It’s business. OK. latest news is they’re trying to buy the rest of Grupo Modelo (Reuters - 2/4/13). Seems they picked up 1/2 when they bought AB. That would give them something over 50% of the US market and the DOJ may not let the deal go through - lack of competition.
Either way, I don’t have to support them. I buy local as much as I can. Grand Rapids specifically and and south west MI in general have some pretty good beers to be proud of…and I ain’t even countin’ Muller’s place. I gotta get a ticket for that experience. And as is ofrten pointed out, there are many good beers out there.
What I really don’t appreciate is the huge comglomeration putting the Wal-Mart type hurt on the little guy. On my lasy visit to Austin, there is an InBev product going after Shiner. Really? C’mon…
So, I’ll vote with my dollars and support the beers I like.
[quote=“joe-ada”]On my lasy visit to Austin, there is an InBev product going after Shiner.[/quote]What beer is that? Shiner doesn’t make anything worth buying, but they’re sort of a “craft” brewer, or at least trying to reinvent themselves as such.
The craft beer scene in my area is still in it’s infancy. Most times, I buy Yeungling as it is at least an independent brewery. I went to one of my local bars, and they told me they no longer carry Yuengling, only “Budweiser” products (I’m sure she meant Ab Inbev). That really bothered me! It completely shuts out any possibility of craft beer! I hope that isn’t something they are trying to do more of, to keep the competition out.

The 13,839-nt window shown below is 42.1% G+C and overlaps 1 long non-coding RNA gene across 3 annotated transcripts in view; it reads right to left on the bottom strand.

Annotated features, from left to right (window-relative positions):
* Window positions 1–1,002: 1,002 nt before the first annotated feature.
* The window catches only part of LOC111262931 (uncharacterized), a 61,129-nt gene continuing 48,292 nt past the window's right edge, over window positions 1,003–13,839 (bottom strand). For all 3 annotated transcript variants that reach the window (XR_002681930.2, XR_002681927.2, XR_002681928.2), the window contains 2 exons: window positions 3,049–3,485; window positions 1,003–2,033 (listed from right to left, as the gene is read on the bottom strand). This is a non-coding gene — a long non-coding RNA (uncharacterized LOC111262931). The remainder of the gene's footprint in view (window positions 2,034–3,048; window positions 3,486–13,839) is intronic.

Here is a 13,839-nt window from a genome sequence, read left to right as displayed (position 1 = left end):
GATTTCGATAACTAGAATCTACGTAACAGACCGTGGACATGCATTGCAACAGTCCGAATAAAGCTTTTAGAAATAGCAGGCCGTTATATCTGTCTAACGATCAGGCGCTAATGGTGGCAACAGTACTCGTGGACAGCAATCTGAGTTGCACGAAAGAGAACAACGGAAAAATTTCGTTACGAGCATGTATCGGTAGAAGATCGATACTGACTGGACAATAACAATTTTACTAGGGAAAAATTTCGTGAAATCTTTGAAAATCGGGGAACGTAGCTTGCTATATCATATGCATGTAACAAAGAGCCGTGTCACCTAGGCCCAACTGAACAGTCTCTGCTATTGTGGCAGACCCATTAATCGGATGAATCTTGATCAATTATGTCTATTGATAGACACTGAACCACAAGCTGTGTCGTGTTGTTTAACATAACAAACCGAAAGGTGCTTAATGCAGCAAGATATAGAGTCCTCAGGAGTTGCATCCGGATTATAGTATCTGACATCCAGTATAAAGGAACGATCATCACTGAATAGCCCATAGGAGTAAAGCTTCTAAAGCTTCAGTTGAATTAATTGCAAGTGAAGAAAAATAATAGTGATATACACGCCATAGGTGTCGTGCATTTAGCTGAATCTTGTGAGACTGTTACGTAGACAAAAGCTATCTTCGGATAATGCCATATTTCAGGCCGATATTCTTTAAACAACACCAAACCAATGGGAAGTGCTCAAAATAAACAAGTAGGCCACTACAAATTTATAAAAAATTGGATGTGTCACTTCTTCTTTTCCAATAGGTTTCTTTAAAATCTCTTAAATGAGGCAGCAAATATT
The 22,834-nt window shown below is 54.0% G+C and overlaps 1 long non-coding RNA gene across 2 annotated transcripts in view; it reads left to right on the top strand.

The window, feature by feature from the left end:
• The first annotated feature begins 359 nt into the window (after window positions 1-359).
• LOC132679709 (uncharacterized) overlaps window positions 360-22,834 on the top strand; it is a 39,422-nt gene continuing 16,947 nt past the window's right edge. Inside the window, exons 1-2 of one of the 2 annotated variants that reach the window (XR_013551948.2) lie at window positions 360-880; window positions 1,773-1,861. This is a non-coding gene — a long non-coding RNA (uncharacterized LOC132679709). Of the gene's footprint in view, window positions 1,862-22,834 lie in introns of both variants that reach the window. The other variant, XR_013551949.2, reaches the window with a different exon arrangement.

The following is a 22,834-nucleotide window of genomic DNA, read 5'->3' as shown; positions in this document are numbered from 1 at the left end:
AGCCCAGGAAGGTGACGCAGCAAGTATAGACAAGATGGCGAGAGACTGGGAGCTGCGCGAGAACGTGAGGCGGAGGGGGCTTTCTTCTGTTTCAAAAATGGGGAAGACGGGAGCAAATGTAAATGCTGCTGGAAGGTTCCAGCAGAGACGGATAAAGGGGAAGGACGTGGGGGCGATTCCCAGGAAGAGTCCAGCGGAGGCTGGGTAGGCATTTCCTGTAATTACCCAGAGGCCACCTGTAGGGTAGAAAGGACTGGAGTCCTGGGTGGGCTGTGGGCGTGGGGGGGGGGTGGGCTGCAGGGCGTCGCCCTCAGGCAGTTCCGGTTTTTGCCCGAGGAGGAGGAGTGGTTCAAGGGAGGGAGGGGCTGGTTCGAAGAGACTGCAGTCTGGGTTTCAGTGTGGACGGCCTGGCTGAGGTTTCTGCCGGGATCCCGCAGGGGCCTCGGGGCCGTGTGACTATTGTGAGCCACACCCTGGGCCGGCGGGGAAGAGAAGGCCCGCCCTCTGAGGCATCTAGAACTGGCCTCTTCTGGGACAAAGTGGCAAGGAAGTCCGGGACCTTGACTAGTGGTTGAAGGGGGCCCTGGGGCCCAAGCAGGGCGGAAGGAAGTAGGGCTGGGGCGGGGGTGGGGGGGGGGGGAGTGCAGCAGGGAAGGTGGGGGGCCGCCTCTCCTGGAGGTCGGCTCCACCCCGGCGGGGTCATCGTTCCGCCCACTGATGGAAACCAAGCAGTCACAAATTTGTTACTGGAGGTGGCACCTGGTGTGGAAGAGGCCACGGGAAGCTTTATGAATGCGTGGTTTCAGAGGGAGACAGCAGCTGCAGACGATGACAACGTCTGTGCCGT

Occasionally they make decent seasonal beers. They had a smoked helles a few years back that was surprisingly impressive.
I guess for me it comes down to a simple question: Do I really, honestly believe craft brewers make a decidedly superior product, one that a great many of my fellow beer lovers will eagerly seek out over BMC beers?
As long as the answer continues to be yes, I’m going to keep on not feeling particularly threatened by the antics of MillerCoors and AB/InBev. Certainly not their efforts at trying to market beers that aren’t American adjunct lager. Blue Moon didn’t seduce me away from craft beer. It did the opposite of that.
I went to visit a friend in Texas a little over a year ago, and they thought Shiner was really stepping out. It was ok, I drank a few and headed to the store for something interesting.
[quote=“560sdl”]I went to visit a friend in Texas a little over a year ago, and they thought Shiner was really stepping out. It was ok, I drank a few and headed to the store for something interesting.[/quote]I didn’t try the smoked Helles mentioned above, Shiner makes so many “special” beers now that I miss most of them. They used to be pretty good 20 years ago, but after they were bought out and started making the flagship Bock beer by adding powdered Carafa to their Blonde, they lost their status as the local go-to when put up against anything from Real Ale.
I don’t hate InBev or their CEO or their mission statement. I don’t hate their products. I just happen to enjoy other craft beers a lot more than fizzy yellow American lagers. In fact I have a few Black Crown and Busch Light and Shock Top and other InBev products in my fridge, mostly for guests. I’m not ashamed to admit it. If anyone prefers these drinks over my weird-ass gruit ale or jalapeno porter or imperial hefeweizen, I can’t say I blame them. We all have a different sense of taste and different opinions. Apparently a few billion people out there like the stuff. So who’s to say InBev is destroying beer? As long as craft beer isn’t outlawed, we are all free to buy and support and drink whatever brews we want. It’s a free enterprise, as it should be. And if they really do ruin a brand, the consumers will move elsewhere and their business will suffer for it. Like it or not, the system works.